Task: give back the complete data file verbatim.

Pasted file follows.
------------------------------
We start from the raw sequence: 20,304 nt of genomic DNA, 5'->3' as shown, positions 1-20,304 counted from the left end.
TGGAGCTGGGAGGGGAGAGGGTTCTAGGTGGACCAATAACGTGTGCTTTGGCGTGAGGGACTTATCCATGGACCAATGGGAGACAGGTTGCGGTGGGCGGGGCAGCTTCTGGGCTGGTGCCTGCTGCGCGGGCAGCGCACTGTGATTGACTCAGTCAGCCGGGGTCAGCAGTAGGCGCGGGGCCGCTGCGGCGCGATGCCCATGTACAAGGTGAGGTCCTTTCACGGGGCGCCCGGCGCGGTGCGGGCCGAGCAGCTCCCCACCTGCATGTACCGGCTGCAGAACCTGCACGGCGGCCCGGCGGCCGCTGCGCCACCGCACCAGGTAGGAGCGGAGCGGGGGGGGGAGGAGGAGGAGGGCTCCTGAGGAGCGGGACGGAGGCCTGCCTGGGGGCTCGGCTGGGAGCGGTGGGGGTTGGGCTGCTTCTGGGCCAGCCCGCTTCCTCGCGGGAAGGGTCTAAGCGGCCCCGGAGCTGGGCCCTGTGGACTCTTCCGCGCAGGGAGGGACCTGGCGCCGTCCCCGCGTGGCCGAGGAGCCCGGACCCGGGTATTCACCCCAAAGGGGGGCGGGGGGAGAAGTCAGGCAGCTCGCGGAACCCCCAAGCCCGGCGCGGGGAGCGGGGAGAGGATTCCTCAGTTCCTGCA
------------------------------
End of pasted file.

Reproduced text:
We start from the raw sequence: 20,304 nt of genomic DNA, 5'->3' as shown, positions 1-20,304 counted from the left end.
TGGAGCTGGGAGGGGAGAGGGTTCTAGGTGGACCAATAACGTGTGCTTTGGCGTGAGGGACTTATCCATGGACCAATGGGAGACAGGTTGCGGTGGGCGGGGCAGCTTCTGGGCTGGTGCCTGCTGCGCGGGCAGCGCACTGTGATTGACTCAGTCAGCCGGGGTCAGCAGTAGGCGCGGGGCCGCTGCGGCGCGATGCCCATGTACAAGGTGAGGTCCTTTCACGGGGCGCCCGGCGCGGTGCGGGCCGAGCAGCTCCCCACCTGCATGTACCGGCTGCAGAACCTGCACGGCGGCCCGGCGGCCGCTGCGCCACCGCACCAGGTAGGAGCGGAGCGGGGGGGGGAGGAGGAGGAGGGCTCCTGAGGAGCGGGACGGAGGCCTGCCTGGGGGCTCGGCTGGGAGCGGTGGGGGTTGGGCTGCTTCTGGGCCAGCCCGCTTCCTCGCGGGAAGGGTCTAAGCGGCCCCGGAGCTGGGCCCTGTGGACTCTTCCGCGCAGGGAGGGACCTGGCGCCGTCCCCGCGTGGCCGAGGAGCCCGGACCCGGGTATTCACCCCAAAGGGGGGCGGGGGGAGAAGTCAGGCAGCTCGCGGAACCCCCAAGCCCGGCGCGGGGAGCGGGGAGAGGATTCCTCAGTTCCTGCA